For many city-dwellers, living spaces often comes limited, so much so that it’s not uncommon for homes to be referred to as “micro-apartments.” German designer Nils Holger Moormann has created Kammerspiel for these tiny abodes, a sleek, all-in-one unit for sleeping, eating, working and storage. This is the largest piece of furniture he’s ever engineered, and the purpose of the multi-functional structure is to provide a space-saving solution for people with limited square footage.
The room is constructed from various “modules” and each one is designed to service a different function, whether it be for ongoing use or packing away goods.The bedroom component is located at the top of the unit and features storage options built into the surrounding edges, as well as concealed connection points for various electrical devices. Leading up to the lofted bed is a stair case that’s actually part of the wardrobe module. Each stair doubles as a drawer for clothing, and along one of the clothes rails there are two additional drawers and three compartments.
The recessed seating module is located on the lower outside of the unit and is complete with a sofa, two large drawers and assorted bookshelves.
When it comes time to sit down for a meal, the kitchen unit can easily be put into use with its folding table. The dining module also features open and closed kitchen shelving and a magnetic board for writing messages.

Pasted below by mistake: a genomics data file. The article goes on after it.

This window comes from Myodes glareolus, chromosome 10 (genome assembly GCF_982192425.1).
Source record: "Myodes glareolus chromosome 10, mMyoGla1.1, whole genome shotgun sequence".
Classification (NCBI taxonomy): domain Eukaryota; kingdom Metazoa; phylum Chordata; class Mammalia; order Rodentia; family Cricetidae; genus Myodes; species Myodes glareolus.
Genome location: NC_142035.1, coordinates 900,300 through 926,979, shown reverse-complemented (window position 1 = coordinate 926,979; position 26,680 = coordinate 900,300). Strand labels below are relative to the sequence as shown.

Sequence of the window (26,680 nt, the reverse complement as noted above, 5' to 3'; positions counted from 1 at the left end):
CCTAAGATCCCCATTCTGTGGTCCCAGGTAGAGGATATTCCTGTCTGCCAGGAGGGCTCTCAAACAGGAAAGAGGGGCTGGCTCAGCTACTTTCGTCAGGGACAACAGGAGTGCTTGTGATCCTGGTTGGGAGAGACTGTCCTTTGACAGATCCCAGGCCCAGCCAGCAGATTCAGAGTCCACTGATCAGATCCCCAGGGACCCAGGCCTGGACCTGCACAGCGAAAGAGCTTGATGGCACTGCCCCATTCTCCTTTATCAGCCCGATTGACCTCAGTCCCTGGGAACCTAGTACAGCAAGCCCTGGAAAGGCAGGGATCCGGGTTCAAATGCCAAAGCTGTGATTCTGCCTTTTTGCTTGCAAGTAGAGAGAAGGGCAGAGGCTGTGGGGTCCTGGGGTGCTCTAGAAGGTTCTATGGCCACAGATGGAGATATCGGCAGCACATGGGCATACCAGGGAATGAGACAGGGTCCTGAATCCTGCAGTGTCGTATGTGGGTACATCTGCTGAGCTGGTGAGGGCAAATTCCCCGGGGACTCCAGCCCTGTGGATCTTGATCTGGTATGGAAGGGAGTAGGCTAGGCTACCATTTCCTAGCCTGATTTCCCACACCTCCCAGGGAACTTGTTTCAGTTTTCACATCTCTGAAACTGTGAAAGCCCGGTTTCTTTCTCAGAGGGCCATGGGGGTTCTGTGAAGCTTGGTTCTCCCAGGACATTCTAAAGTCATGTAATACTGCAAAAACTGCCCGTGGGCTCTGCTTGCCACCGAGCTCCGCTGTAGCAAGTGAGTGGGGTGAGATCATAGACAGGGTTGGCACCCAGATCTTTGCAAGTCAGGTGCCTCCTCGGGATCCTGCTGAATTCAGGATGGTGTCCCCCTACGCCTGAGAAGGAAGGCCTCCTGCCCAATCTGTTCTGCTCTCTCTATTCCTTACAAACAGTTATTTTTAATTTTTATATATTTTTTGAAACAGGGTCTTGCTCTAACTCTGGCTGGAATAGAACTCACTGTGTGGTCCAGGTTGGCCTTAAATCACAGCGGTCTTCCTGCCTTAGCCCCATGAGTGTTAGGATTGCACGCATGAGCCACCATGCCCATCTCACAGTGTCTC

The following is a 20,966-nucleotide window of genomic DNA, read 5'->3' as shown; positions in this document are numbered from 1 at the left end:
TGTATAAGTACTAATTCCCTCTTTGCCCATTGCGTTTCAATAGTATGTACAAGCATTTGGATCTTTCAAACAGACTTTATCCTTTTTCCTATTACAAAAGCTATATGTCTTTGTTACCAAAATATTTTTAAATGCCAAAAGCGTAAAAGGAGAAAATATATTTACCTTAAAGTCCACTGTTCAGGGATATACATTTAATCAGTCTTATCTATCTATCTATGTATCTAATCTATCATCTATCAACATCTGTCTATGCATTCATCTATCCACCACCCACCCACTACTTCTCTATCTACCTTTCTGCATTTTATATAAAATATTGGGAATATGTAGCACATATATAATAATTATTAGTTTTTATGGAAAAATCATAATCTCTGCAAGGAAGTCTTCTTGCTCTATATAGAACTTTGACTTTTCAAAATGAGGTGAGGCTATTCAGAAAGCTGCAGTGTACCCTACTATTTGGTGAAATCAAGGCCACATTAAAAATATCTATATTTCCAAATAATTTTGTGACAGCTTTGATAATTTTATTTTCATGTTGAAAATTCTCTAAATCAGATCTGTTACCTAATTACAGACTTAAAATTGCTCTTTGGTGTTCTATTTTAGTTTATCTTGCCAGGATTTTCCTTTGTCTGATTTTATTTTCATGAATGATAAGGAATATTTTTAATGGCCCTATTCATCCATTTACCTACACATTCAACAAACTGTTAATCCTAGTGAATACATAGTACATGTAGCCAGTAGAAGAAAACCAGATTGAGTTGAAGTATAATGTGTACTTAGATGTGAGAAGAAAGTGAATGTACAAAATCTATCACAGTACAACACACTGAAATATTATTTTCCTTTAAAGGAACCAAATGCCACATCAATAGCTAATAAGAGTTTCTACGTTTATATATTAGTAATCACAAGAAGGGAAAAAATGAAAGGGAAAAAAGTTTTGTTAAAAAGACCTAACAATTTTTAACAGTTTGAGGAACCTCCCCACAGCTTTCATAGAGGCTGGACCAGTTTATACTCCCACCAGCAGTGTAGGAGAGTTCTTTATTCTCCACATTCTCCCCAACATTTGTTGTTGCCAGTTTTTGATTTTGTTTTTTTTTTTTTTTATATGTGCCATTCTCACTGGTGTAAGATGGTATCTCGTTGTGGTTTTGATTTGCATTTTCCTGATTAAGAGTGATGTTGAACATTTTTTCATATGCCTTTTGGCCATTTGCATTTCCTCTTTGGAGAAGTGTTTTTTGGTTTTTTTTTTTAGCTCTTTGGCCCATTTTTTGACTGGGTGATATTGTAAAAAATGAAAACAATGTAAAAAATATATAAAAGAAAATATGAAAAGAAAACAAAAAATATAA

A long flat module located on the opposite side of the sofa was designed to accommodate one bicycle on the wall, plus any additional travel accessories in the three drawers below.
Additional storage options can be found on the interior of the unit. This interior section as room for a variety of items and according to the designer’s website it is the perfect sized space for three drink crates, 25 wine bottles, a vacuum cleaner, cleaning bucket, bracket for shovel and broom, cleaning utensils, snowboard or skis with shoes and helmet, six plastic boxes and more.
When describing the project Moormann said, “At a time when affordable living space is becoming scarce and the grand opera is not always possible, a Kammerspiel—or intimate theatre—can be a fitting alternative.”
See more work from Nils Holger Moormann here.
- MKCA transforms 225-square-foot West Village pad into a super-multi-functional home
- INTERVIEW: Micro-Housing Architect Michael Chen Shares His Thoughts on the Tiny Trend
- VIDEO: Spend a Night in a 300-Square-Foot Micro-Apartment at Carmel Place